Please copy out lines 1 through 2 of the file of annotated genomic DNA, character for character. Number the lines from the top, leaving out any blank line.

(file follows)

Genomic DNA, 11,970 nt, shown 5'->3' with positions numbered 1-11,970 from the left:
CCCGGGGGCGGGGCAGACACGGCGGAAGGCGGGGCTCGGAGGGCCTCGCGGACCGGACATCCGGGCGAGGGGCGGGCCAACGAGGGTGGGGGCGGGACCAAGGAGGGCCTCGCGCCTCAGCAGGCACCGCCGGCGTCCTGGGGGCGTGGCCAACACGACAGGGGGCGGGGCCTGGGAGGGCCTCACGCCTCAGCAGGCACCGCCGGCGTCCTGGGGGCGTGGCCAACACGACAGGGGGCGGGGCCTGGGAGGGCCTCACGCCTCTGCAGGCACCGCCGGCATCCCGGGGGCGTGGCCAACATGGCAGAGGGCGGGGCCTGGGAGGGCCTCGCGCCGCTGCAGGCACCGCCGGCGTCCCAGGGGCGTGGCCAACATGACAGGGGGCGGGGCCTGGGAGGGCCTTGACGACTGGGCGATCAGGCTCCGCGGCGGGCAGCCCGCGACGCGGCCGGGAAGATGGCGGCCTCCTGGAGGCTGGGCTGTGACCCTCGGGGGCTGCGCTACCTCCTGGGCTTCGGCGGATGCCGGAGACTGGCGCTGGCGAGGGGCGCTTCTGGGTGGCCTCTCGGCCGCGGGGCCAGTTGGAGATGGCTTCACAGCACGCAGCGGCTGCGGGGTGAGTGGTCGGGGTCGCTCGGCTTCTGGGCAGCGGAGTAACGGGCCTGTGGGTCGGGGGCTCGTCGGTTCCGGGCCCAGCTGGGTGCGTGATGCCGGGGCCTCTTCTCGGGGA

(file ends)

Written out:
Genomic DNA, 11,970 nt, shown 5'->3' with positions numbered 1-11,970 from the left:
CCCGGGGGCGGGGCAGACACGGCGGAAGGCGGGGCTCGGAGGGCCTCGCGGACCGGACATCCGGGCGAGGGGCGGGCCAACGAGGGTGGGGGCGGGACCAAGGAGGGCCTCGCGCCTCAGCAGGCACCGCCGGCGTCCTGGGGGCGTGGCCAACACGACAGGGGGCGGGGCCTGGGAGGGCCTCACGCCTCAGCAGGCACCGCCGGCGTCCTGGGGGCGTGGCCAACACGACAGGGGGCGGGGCCTGGGAGGGCCTCACGCCTCTGCAGGCACCGCCGGCATCCCGGGGGCGTGGCCAACATGGCAGAGGGCGGGGCCTGGGAGGGCCTCGCGCCGCTGCAGGCACCGCCGGCGTCCCAGGGGCGTGGCCAACATGACAGGGGGCGGGGCCTGGGAGGGCCTTGACGACTGGGCGATCAGGCTCCGCGGCGGGCAGCCCGCGACGCGGCCGGGAAGATGGCGGCCTCCTGGAGGCTGGGCTGTGACCCTCGGGGGCTGCGCTACCTCCTGGGCTTCGGCGGATGCCGGAGACTGGCGCTGGCGAGGGGCGCTTCTGGGTGGCCTCTCGGCCGCGGGGCCAGTTGGAGATGGCTTCACAGCACGCAGCGGCTGCGGGGTGAGTGGTCGGGGTCGCTCGGCTTCTGGGCAGCGGAGTAACGGGCCTGTGGGTCGGGGGCTCGTCGGTTCCGGGCCCAGCTGGGTGCGTGATGCCGGGGCCTCTTCTCGGGGA